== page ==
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Farmers double revenue with improved cassava cultivation – CSIR study

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Cassava is grown across the country | File photo

Farmers in four districts of the Volta Region have doubled their revenue and increased productivity by 61 percent from the cultivation of improved cassava in three years, a study has revealed.

Each of 187 farmers in the districts of Ho West, Adaklu, Central Tongu, and Ho Municipal who had adopted the improved cassava variety under the “Modernizing Agriculture in Ghana project” (MAG), increased their revenue from Ghc 5,040 in 2017 to 10,662 in 2020 averagely.

The study was conducted by the Science and Technology Policy Research Institute (STEPRI) of the Council for Scientific and Industrial Research (CSIR) and disclosed in a MAG dissemination workshop held on December 21, in Accra.
Meanwhile, the non-adopters on average had increased revenue from Ghc 3,405 in 2017 to 4,702 in 2020

The MAG project was a five-year initiative introduced in 2017 to provide budgetary and technical support in response to the objectives of food and agricultural sector development policies, productivity, and value chain management issues to increase farmers’ incomes and livelihoods.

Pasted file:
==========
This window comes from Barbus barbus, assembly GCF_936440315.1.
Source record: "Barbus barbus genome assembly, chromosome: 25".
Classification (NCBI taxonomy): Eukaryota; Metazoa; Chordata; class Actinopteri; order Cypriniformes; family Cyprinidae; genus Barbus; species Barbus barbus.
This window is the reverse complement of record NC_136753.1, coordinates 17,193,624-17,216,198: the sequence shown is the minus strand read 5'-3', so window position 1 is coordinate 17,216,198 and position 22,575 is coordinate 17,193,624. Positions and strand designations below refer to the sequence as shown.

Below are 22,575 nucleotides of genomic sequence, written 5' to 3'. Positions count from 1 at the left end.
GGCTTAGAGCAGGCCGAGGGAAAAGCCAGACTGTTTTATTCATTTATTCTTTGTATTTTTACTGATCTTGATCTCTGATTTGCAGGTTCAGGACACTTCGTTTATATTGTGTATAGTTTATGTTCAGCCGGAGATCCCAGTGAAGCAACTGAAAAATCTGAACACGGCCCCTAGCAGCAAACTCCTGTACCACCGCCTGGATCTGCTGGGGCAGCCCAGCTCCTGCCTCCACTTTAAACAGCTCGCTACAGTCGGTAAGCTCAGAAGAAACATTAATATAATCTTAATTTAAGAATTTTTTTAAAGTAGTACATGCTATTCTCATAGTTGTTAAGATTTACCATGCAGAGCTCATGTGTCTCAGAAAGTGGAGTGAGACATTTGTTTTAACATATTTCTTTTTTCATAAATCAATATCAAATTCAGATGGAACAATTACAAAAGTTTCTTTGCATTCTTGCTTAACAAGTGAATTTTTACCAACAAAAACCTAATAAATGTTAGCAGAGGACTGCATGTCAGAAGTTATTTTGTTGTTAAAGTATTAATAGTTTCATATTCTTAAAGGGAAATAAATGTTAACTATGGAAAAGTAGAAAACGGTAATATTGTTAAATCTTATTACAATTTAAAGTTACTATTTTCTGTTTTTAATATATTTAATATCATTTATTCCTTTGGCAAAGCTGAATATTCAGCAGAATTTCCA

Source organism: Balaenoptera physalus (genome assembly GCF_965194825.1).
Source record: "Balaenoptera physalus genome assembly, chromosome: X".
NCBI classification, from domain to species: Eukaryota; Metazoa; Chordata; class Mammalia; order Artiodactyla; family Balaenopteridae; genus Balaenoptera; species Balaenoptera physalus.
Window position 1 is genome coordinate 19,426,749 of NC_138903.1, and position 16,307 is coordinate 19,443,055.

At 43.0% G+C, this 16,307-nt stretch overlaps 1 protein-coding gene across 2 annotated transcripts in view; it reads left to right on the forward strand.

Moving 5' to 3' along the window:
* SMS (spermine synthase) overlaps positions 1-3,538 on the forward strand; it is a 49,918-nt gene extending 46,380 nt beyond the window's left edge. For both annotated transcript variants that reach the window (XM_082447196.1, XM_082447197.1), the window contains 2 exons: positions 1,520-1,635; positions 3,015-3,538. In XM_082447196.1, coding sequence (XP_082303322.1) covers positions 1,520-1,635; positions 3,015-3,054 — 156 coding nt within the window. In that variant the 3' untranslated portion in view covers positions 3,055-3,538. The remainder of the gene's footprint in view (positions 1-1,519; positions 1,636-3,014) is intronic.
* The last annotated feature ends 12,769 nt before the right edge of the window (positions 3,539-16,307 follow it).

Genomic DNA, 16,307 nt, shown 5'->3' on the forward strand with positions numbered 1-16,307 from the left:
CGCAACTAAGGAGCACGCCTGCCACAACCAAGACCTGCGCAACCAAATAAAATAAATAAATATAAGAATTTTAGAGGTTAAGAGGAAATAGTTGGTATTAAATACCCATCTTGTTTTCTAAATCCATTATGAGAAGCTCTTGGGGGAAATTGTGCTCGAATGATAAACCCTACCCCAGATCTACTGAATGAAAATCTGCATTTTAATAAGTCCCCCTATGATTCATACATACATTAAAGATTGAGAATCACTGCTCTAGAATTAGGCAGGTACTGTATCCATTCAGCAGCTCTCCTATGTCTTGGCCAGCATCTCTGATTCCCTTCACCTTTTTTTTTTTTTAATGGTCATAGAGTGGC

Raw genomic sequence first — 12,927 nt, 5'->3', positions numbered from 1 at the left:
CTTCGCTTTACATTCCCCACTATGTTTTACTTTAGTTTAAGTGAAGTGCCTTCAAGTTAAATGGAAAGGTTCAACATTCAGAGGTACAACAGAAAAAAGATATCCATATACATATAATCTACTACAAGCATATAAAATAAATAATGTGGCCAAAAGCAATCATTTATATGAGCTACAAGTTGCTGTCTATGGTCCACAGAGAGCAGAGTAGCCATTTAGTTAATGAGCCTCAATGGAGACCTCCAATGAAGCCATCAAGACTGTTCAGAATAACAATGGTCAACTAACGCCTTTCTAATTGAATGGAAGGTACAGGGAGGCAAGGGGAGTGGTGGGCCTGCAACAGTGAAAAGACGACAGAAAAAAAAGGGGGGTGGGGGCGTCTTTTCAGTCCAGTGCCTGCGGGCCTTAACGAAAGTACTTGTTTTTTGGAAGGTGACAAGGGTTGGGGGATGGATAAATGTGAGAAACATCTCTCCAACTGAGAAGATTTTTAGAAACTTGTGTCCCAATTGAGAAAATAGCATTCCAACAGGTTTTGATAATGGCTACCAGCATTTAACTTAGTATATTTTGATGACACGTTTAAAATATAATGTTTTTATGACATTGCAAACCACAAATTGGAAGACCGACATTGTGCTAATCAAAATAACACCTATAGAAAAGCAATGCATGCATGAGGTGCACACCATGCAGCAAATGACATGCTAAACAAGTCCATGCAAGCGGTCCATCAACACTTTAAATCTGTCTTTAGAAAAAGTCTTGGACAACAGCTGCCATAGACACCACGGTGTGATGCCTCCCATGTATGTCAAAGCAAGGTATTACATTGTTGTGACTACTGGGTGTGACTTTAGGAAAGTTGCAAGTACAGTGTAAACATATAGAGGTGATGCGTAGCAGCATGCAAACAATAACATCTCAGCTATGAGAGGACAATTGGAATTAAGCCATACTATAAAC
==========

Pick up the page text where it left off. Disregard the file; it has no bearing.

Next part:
It focused on research and alternative methods of extension that facilitated the dissemination of technologies to farm households, out-growers, and Farmer Based Organizations (FBOs) amongst others.

The study also revealed that while non-adopters increased their yield by less than 1 percent; from 7.57 metric tons per hectare in 2017 to 7.61 metric tons averagely, the productivity of adopters increased by 62 percent; from a total of 8.15 metric tons in 2017 to 13.18 in 2020.

Speaking in an interview with the Ghana News Agency about the report, Mrs Justina Onumah, Senior Research Scientist, said smallholder farmers need improved planting materials and technologies nationwide to improve their output.

She explained there seemed to be some inequality with regards to the use of technology in increasing productivity between smallholder farmers and large-scale farmers; adding they were not abreast with modern trends.

“So going forward whilst we are improving all these tools for farmers, we should also be thinking of how soft we could make these approaches such that our farmers will be able to adapt and use them.

The study found that more than 50 per cent of both males and females adopted the improved cassava variety. However, youth participation was low.

Mr John Lovelace Kpodoviah, Deputy Director of Agricultural Extension Services, Ministry of Food and Agriculture (MoFA) said they had been resourced and continued to expand innovative services to farmers.

He stated that in the last five years they had about 1730 agriculture extension agents (AEAs) who use audio-visual materials and other technological platforms to educate framers in communities.

Mr Kpodoviah, however, called on farmers to form groups to easily access input and credit facilities.

Dr Seth Manteaw, Director, Institute for Scientific and Technological Information, CSIR, who also chaired the workshop urged agriculture extension officers to help link farmers and processors to markets and not focus overly on production.

Source: GNA

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